A Taiwanese doctor has succeeded in lobbying the African Palliative Care Association to reissue an identification card so that her nationality would read “Taiwan,” instead of “Taiwan — Province of China.”
A resident doctor in Eswatini, Tsai Hui-shan (蔡蕙珊) said that she had applied to participate in a forum held by the association in Luanda, the capital of Angola, from Tuesday through tomorrow.
Last month she found that the association’s Web page for applications labeled her nationality as “Taiwan — Province of China,” Tsai said.
While many nations in Africa are friendly toward China, Eswatini, Taiwan’s only remaining diplomatic ally on the continent, should not have made such an error, Tsai said.
Writing to the association, Tsai said that the information on the Web site was incorrect, and demanded that the association recognize that Taiwan is an independent nation and not a province of China.
“I make this urgent request because of Taiwan’s significant contribution to the palliative care industry and the importance of it not being overcast by misinformed association with China,” Tsai wrote in her letter.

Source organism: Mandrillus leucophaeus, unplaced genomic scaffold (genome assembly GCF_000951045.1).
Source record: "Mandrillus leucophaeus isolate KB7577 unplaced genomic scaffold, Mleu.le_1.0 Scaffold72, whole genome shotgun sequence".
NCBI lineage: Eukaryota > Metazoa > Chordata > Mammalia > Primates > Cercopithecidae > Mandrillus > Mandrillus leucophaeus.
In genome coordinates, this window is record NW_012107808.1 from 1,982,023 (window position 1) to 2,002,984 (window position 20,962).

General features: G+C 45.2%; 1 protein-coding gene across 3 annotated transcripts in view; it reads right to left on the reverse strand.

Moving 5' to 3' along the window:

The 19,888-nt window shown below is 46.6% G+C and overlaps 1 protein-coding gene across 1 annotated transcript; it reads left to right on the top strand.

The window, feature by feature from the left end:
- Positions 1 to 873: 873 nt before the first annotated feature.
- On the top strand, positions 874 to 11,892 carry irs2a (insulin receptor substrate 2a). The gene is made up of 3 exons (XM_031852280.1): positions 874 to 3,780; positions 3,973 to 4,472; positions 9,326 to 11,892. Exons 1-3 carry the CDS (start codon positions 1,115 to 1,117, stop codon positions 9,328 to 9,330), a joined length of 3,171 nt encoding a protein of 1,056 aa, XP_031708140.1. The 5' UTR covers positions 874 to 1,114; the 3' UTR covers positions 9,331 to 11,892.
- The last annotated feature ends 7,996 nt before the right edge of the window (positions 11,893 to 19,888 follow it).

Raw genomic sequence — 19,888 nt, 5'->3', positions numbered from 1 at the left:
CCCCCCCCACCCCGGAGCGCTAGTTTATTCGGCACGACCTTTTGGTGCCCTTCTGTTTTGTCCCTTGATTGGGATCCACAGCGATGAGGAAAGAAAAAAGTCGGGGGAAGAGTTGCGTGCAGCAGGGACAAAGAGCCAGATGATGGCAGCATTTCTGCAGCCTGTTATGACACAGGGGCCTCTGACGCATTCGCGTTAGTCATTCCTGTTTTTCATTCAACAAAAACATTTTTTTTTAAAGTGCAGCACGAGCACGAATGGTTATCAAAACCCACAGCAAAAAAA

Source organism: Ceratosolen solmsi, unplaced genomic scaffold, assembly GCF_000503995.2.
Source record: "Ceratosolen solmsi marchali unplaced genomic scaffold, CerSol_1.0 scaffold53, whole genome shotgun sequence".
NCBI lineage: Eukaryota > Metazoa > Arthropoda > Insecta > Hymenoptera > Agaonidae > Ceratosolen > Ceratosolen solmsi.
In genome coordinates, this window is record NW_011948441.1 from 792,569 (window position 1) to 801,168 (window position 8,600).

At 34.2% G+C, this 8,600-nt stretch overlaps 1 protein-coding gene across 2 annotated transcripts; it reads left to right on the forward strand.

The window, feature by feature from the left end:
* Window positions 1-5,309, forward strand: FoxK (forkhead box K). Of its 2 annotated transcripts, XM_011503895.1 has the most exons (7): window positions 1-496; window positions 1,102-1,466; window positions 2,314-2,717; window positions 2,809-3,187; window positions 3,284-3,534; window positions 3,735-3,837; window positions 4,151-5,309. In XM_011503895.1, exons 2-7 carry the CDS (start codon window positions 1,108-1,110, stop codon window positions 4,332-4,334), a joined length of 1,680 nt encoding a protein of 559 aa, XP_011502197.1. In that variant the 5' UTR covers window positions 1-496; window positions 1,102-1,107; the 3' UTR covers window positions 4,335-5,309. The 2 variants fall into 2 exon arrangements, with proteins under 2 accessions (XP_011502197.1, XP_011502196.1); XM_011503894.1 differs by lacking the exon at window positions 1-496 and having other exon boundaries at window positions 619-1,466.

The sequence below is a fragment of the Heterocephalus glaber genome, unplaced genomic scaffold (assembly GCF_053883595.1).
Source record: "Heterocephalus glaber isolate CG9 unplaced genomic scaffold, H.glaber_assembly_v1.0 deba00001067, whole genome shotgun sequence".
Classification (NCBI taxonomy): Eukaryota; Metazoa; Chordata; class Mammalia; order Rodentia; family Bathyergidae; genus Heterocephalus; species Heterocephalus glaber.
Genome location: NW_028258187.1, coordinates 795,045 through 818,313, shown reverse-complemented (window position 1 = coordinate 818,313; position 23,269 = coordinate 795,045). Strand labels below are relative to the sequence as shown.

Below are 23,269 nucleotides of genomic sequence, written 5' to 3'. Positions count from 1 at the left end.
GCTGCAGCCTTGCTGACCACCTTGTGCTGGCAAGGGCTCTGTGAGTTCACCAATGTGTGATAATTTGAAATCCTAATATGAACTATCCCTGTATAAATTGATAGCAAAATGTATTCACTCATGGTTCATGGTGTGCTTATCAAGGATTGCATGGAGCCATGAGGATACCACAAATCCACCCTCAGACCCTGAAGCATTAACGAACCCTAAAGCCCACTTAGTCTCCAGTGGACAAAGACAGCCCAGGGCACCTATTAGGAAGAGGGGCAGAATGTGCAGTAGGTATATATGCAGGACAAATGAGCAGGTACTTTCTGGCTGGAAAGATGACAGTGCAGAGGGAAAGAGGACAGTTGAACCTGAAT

Tsai cited the nation’s independent legislative and administrative government, and compared its rapid progress in hospice and palliative care over the past two decades with China’s lack of development in the sector.
Taiwan is ranked sixth in the world in quality of death, while China is ranked 71st, she said, citing a 2015 index by the Economist Intelligence Unit.
“In this matter, Taiwan’s ... efforts cannot be ignored,” Tsai said.
Human rights are only regressing in China, Tsai said, adding that the situation is completely different in Taiwan, which is pushing to legislate for patient autonomy.
Putting China and Taiwan together in this regard is an insult to the contributions Taiwan has made to palliative care and hospice, she said.
Tsai said that the new identification card she wore to the forum would allow the world to hear Taiwan’s thoughts on the issue.
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